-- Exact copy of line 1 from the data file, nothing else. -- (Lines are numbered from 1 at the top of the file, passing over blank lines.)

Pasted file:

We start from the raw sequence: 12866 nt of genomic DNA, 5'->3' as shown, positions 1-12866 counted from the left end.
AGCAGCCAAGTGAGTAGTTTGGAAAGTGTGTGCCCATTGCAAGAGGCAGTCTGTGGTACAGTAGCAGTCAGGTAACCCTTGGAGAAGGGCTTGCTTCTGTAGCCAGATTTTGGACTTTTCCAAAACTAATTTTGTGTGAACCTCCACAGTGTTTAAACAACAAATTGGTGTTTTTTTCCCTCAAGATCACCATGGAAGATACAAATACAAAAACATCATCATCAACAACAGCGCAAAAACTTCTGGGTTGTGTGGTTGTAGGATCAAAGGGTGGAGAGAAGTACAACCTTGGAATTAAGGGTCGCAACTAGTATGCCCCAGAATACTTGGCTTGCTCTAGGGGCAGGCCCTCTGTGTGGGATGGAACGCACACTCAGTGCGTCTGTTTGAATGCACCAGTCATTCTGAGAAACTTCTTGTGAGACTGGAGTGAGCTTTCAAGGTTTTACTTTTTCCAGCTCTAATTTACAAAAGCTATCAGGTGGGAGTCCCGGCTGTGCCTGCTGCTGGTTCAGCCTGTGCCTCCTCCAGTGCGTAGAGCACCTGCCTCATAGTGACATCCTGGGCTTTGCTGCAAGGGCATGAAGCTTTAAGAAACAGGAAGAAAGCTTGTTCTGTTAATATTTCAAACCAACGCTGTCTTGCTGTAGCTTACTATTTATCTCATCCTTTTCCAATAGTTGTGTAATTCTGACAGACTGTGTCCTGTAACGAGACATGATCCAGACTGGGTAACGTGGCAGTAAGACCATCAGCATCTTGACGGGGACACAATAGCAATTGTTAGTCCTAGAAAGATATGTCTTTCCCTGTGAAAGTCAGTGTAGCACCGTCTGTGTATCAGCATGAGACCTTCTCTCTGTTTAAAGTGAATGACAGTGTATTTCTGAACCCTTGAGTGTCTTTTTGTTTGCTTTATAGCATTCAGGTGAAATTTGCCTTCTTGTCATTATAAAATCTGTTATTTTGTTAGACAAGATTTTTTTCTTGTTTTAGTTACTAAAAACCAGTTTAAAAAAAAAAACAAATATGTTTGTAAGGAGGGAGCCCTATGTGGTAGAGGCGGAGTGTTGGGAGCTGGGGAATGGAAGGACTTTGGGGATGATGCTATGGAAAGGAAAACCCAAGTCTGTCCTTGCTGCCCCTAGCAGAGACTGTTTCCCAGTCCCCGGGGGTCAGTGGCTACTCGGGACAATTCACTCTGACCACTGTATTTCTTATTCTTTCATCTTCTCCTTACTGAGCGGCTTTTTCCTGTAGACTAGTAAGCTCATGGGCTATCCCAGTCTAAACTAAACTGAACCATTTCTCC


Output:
We start from the raw sequence: 12866 nt of genomic DNA, 5'->3' as shown, positions 1-12866 counted from the left end.